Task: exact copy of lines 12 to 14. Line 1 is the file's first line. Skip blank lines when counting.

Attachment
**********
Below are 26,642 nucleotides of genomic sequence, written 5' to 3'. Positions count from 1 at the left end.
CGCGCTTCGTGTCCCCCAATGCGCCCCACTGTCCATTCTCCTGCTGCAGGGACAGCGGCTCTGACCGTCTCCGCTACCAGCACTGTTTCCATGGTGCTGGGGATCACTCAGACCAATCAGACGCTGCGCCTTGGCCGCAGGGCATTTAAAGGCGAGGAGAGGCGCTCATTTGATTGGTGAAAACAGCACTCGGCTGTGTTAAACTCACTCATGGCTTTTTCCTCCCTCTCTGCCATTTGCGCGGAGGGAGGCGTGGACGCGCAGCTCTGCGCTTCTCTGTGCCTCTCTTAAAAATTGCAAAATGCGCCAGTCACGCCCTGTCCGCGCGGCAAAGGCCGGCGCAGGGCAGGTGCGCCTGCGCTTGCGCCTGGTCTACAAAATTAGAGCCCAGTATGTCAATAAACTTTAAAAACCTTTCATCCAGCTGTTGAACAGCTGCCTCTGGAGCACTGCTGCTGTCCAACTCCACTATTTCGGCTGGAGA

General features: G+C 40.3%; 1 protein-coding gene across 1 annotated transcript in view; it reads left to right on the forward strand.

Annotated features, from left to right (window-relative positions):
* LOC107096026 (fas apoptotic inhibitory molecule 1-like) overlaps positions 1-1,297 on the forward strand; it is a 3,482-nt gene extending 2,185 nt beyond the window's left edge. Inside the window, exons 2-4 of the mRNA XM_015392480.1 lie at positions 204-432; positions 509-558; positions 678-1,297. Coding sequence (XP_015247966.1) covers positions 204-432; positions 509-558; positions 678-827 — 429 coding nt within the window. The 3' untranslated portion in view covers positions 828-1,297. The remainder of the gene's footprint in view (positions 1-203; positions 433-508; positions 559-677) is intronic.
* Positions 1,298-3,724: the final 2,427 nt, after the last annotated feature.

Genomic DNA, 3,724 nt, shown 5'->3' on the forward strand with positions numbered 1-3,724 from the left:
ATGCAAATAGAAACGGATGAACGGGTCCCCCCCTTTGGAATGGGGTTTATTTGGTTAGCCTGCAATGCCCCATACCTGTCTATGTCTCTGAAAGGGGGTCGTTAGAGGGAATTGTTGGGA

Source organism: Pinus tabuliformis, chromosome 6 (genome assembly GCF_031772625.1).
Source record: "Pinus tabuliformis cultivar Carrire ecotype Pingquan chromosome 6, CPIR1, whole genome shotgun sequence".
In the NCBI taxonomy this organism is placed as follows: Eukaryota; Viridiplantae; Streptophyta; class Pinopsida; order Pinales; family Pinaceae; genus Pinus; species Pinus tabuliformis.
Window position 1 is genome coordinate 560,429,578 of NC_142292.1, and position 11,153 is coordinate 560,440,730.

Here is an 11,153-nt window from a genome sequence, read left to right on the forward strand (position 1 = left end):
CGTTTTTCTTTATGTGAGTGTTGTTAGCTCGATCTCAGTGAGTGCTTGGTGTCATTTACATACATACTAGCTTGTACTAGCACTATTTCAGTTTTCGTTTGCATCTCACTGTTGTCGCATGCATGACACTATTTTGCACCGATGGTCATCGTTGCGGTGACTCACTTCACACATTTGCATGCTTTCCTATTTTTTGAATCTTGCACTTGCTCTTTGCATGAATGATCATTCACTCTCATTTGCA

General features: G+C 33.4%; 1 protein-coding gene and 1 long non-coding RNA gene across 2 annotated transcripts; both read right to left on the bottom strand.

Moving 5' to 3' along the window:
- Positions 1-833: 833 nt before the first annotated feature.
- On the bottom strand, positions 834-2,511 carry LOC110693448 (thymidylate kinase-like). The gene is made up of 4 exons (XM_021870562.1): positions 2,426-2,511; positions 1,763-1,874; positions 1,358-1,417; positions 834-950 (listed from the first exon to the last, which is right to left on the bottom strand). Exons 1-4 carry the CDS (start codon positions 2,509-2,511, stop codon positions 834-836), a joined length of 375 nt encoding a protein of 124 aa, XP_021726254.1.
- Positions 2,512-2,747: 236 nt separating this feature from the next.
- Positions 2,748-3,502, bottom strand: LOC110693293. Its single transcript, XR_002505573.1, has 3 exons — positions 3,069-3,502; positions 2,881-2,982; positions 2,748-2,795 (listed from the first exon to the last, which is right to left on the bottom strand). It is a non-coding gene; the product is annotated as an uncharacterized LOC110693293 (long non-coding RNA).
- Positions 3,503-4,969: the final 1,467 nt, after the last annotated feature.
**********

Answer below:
Window position 1 is genome coordinate 560,429,578 of NC_142292.1, and position 11,153 is coordinate 560,440,730.

Here is an 11,153-nt window from a genome sequence, read left to right on the forward strand (position 1 = left end):
CGTTTTTCTTTATGTGAGTGTTGTTAGCTCGATCTCAGTGAGTGCTTGGTGTCATTTACATACATACTAGCTTGTACTAGCACTATTTCAGTTTTCGTTTGCATCTCACTGTTGTCGCATGCATGACACTATTTTGCACCGATGGTCATCGTTGCGGTGACTCACTTCACACATTTGCATGCTTTCCTATTTTTTGAATCTTGCACTTGCTCTTTGCATGAATGATCATTCACTCTCATTTGCA